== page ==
• This Wikimedia UK event will showcase innovative approaches to open education, open knowledge and open data that support and grow Celtic and Indigenous language communities.
  • Identifying ways in which our cultural heritage can be not just preserved but, as living languages, engaged with and expanded on so as to enrich the linguistic map of the British Isles and beyond through a cross-pollination of ideas & knowledge exchange.
  • Building bridges between communities, this event seeks diverse participants who will share their practice and discover fruitful new collaborations as a result.

Please save the dates. Booking is now open if you would like to attend.

Full details are available from wikimedia.org.uk

#CelticKnot

ELISA visit to National War Museum of Scotland Library

The National War Museum and Library ELISA visit

Report by Judy Wheeler

On Wednesday 10th May, Sarah Dallman and Ross Anderson hosted an ELISA visit to the National War Museum Library, which is part of the National Museums of Scotland. The War Museum is located within the grounds of Edinburgh castle, and explores Scotland’s military history.

The foundations of the museum go back to the First World War and the War Museum itself houses variety of exhibits including uniforms, weapons, medals, photographs, paintings, flags and colours, silverware and even a mascot – Bob the dog. It currently has a Safer Steps exhibition, celebrating the work of the Halo trust on mine clearance. http://www.nms.ac.uk/national-war-museum/whats-on/halo-trust/

The library has been part of the museum from the very start. In 1933 it is believed that the library had around 3000 volumes, and was a research library for the museum’s curator.

Stock

The library’s collection is now around 11,000 volumes, both monographs and journals, and reflects the museum’s collections. The collection relates to Scottish military history going back to the 17th century – including Army, Navy and RAF material. The library has a lot of material on regimental histories – including overseas regiments – as well as a broad range of war-related subjects such as uniforms, weapons, women in the armed forces and even music and art.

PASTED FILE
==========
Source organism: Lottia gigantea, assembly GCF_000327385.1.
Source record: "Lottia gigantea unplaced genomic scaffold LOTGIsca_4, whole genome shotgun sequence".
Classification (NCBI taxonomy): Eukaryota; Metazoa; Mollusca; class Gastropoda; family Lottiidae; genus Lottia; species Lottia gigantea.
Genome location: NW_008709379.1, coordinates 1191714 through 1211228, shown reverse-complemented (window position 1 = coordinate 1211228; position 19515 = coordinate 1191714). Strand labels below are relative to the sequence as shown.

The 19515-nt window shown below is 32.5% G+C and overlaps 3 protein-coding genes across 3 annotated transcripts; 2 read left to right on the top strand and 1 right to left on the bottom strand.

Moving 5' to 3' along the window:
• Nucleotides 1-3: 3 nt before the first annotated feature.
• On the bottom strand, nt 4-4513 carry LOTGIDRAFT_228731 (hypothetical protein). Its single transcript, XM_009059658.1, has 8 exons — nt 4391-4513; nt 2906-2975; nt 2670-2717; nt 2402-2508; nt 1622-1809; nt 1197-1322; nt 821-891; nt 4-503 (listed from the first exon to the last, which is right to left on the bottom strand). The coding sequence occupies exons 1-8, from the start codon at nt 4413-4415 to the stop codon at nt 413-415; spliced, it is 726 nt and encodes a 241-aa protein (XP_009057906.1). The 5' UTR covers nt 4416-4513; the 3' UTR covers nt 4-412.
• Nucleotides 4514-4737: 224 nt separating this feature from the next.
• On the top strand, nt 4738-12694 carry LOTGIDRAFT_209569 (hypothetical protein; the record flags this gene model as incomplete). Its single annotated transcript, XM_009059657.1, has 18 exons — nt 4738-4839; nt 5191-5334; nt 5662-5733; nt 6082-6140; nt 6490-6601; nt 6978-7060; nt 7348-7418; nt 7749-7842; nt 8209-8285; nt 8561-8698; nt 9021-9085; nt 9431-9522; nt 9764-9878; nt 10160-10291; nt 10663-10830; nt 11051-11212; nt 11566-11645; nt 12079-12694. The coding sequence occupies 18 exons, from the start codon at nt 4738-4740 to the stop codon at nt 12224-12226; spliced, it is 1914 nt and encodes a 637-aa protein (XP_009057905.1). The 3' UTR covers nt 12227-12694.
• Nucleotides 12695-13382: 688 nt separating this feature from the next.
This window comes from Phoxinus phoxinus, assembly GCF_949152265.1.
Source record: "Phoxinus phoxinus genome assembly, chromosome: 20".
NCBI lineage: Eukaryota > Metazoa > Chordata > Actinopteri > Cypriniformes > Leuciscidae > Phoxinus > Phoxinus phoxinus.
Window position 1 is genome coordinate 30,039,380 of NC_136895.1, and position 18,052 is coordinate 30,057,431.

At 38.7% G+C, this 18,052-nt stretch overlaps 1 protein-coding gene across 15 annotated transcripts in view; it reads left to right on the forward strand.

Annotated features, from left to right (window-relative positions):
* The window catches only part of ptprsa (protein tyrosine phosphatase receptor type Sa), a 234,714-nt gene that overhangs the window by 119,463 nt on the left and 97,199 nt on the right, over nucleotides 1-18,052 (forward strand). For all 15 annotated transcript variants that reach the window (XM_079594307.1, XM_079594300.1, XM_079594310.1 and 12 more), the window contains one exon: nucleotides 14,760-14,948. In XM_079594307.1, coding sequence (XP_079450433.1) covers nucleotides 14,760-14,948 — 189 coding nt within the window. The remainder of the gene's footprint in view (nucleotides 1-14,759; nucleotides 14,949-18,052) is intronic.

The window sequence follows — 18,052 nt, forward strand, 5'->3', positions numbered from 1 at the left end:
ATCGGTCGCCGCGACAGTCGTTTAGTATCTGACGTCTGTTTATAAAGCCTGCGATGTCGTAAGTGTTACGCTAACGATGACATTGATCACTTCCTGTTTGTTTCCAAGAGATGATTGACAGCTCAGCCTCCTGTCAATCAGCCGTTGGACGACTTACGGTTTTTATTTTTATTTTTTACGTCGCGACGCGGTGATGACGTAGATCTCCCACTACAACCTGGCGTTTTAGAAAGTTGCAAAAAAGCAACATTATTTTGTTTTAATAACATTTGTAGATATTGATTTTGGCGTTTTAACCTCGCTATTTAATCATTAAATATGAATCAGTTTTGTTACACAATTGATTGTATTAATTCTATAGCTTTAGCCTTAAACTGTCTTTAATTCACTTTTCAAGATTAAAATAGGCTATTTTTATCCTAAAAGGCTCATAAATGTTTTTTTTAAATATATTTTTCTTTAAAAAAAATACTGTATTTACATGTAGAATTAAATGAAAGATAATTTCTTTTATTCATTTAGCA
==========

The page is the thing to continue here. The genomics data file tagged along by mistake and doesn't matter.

Most of the stock is published material, and the Librarian is currently working to try to catalogue all of the holdings. The library is classified using two different schemes – the regimental material is based on a War Office classification, which arranges the regiments chronologically with the older regiments first and newer at the end. Stock is purchased centrally, and catalogued and classified and barcoded by Sarah, the War Museum Librarian.

War Museum JW

Enquiries and workshops

The Library is open on a Tuesday Morning only, and is open to the public – access is reference only. Potential visitors to the library can send an enquiry via email and the librarian will send them an email to allow them free entry into the Castle grounds to get to the library.

Common enquiries received by the library include military history enquiries and people looking to track the regiment that a family member belonged to. This is a tricky enquiry for the War Museum Librarian! However, if a clear photograph including insignia is provided, sometimes, it is possible to identify the regiment.

The library staff also provide workshops for the public on ‘Tracing Your Military Ancestors’ and host visits from groups. Recent visitors include a group who had had family members in Far East Prisoner of War Camps, and the University of the Third Age.

Gems of the collection

Major Mackay Scobie was the first curator at the library, and annotated the volumes of major Scottish regiments, which makes the collection unique, as well as a rich source of information.

The library holds detailed books of illustrated uniforms,  practical guides such as the illustrated ‘How to use your lance’ from 1825, an illustrated record of the battle of Waterloo and an amazing depiction of the funeral procession for the Duke of Wellington’s state funeral – a 7 foot long illustration.

A snapshot of other items in the collections included: books of regimental flags, Mess rule books, regimental histories and Army lists going back to the 1740s.

Another fascinating item was Scottish War artist William Simpson’s book of paintings detailing life in the Crimean war, including the charge of the light brigade. Finally, we were shown a gorgeous set of embroidered silk postcards, which would have been bought by soldiers to send home to loved ones.

War Museum JW 1

Report by Judy Wheeler